• Size-selective fishing drives species composition in the Celtic Sea

      Shephard, Samuel; Fung, Tak; Houle, Jennifer E.; Farnsworth, Keith D.; Reid, David G.; Rossberg, Axel G. (Oxford Journals, 2012)
      Fishing alters community size structure by selectively removing larger individual fish and by changing the relative abundance of different-sized species. To assess the relative importance of individual- and species-level effects, two indices of fish community structure were compared, the relative abundance of large fish individuals (large fish indicator, LFI) and the relative abundance of large fish species (large species indicator, LSI). The two indices were strongly correlated for empirical data from the Celtic Sea and for data from simulated model communities, suggesting that much of the variability in the LFI is caused by shifts in the relative abundance of species (LSI). This correlation is explained by the observation that most of the biomass of a given species is spread over few length classes, a range spanning the factor 2 of individual length, such that most species contributed predominantly to either the small or the large component of the LFI. The results suggest that the effects of size-selective fishing in the Celtic Sea are mediated mainly through changes in community composition.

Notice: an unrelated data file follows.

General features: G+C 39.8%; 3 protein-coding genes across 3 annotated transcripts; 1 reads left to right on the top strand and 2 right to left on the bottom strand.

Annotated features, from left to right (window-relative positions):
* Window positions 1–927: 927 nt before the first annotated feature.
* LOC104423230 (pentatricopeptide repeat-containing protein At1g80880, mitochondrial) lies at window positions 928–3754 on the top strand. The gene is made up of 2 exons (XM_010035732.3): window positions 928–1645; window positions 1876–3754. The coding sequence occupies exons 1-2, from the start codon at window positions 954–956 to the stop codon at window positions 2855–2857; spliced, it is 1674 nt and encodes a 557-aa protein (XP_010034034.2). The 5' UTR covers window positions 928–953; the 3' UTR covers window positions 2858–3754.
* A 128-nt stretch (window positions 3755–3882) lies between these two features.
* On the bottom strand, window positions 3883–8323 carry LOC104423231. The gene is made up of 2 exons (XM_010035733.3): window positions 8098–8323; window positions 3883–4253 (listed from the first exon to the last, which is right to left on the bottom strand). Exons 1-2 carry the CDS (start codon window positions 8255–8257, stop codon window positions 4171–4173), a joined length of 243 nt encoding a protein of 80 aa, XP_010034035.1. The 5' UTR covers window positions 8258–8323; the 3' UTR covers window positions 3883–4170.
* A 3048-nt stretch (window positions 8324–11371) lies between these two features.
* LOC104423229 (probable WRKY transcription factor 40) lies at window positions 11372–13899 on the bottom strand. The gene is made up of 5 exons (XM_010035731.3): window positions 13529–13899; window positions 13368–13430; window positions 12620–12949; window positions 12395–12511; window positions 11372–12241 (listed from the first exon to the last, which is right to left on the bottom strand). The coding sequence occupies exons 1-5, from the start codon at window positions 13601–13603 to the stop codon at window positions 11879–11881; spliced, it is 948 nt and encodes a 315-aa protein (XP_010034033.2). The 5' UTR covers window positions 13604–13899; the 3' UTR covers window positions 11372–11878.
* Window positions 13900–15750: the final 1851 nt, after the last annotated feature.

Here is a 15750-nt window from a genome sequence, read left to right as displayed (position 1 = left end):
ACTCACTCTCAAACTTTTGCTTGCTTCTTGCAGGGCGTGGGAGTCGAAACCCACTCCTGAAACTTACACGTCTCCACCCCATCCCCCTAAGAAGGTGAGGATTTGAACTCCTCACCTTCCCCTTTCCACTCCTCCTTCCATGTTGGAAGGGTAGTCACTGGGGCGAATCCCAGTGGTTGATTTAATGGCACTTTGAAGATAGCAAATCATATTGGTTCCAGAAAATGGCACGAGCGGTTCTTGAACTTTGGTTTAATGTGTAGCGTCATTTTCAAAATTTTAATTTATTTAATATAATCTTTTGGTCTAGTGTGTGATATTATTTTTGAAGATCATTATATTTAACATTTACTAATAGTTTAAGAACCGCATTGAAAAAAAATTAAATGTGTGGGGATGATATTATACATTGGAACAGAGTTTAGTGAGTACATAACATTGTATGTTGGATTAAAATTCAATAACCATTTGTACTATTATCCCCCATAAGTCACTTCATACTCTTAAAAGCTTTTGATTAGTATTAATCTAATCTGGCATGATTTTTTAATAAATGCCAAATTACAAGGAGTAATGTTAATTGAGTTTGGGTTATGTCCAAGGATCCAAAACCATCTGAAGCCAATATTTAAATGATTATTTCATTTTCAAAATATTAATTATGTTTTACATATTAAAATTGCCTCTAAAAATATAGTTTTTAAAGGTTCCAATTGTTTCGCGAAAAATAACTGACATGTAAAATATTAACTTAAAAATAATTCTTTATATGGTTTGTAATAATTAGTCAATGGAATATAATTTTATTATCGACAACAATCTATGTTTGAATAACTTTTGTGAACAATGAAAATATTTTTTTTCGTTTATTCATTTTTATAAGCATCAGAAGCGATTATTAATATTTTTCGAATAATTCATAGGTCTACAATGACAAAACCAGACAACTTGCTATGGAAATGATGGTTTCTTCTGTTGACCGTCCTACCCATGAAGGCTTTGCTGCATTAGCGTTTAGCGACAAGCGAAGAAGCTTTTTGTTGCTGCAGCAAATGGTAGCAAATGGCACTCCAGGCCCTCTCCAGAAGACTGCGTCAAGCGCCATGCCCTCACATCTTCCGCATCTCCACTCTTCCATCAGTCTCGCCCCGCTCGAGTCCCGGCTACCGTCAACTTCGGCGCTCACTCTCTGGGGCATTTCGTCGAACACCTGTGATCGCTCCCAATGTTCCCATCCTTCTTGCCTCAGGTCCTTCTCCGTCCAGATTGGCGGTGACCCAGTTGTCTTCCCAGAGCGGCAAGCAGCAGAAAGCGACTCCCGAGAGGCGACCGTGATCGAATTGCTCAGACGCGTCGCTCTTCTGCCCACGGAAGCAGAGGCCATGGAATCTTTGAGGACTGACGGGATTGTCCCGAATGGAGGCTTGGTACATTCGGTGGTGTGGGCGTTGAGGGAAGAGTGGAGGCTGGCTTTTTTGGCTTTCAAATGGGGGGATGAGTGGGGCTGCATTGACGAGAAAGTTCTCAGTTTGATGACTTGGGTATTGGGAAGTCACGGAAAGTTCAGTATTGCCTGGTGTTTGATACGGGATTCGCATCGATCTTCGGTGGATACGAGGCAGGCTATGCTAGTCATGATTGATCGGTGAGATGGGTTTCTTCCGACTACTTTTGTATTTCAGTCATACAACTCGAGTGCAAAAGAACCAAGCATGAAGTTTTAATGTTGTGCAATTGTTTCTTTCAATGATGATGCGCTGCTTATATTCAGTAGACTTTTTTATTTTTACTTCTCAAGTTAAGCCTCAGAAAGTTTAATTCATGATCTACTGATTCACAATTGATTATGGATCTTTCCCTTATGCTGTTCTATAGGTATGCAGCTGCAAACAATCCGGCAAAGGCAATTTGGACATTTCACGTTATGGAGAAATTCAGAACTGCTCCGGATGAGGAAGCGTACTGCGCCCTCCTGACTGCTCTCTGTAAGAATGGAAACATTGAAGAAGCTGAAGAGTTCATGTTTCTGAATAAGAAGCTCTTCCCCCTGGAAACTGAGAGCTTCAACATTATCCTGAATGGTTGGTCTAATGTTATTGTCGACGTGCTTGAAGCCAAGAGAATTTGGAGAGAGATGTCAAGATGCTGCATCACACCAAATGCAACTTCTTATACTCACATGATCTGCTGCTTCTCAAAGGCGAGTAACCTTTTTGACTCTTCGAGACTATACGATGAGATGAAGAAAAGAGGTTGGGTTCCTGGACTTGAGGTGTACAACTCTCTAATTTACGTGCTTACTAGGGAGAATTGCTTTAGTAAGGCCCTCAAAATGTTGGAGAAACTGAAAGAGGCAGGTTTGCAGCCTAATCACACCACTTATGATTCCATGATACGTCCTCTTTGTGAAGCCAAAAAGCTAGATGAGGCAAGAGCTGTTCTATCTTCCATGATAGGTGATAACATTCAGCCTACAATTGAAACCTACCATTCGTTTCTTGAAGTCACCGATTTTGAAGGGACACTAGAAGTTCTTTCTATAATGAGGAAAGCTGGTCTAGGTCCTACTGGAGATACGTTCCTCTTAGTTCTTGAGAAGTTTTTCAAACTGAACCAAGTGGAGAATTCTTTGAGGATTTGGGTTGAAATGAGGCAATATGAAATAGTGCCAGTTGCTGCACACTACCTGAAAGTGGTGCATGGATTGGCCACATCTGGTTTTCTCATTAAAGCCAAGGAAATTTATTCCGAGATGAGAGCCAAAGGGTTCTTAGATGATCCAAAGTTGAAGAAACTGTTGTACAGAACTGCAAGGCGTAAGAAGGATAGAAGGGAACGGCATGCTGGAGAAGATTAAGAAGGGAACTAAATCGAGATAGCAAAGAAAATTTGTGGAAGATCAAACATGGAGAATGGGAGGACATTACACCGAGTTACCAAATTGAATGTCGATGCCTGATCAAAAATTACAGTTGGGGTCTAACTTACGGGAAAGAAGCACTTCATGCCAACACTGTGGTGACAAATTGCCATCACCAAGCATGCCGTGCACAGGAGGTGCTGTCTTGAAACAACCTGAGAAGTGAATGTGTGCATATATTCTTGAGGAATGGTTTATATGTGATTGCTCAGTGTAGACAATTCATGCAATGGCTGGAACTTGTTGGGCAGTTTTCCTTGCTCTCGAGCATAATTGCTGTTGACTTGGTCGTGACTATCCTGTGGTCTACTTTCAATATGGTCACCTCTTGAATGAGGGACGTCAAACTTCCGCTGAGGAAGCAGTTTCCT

• Spatial and seasonal variation of peatland-fed riverine macroinvertebrate and benthic diatom assemblages and implications for assessment: a case study from Ireland

      O’Driscoll, C.; de Eyto, E.; Rodgers, M.; O’Connor, M.; Asam, Z-u-Z; Kelly, M.; Xiao, L. (Springer, 2014)
      Blanket peat catchments are important biodiversity refugia. Key pressures on peatland catchment water bodies include artificial drainage, forestry, over-grazing, wind farm development and climate change, and assessment of these pressures requires sensitive monitoring programmes. This study, undertaken in two neighbouring blanket peat catchments, examined the variability in macroinvertebrate and diatom assemblages and related indices in response to spatial and seasonal variability. Multivariate analysis revealed significant trends in the taxa distribution of both groups and the indices downstream and away from the constraining influence of the peat. However, the ecological quality ratios and status assessments for the associated water bodies were consistent irrespective of spatial variability in assemblages and raw indices. Significant seasonal trends emerged only in the macroinvertebrate assemblages and indices. This study contributes to the understanding of sources of uncertainty in ecological assessment and thus provides valuable information for the calibration of assessment protocols for sensitive peatland catchments.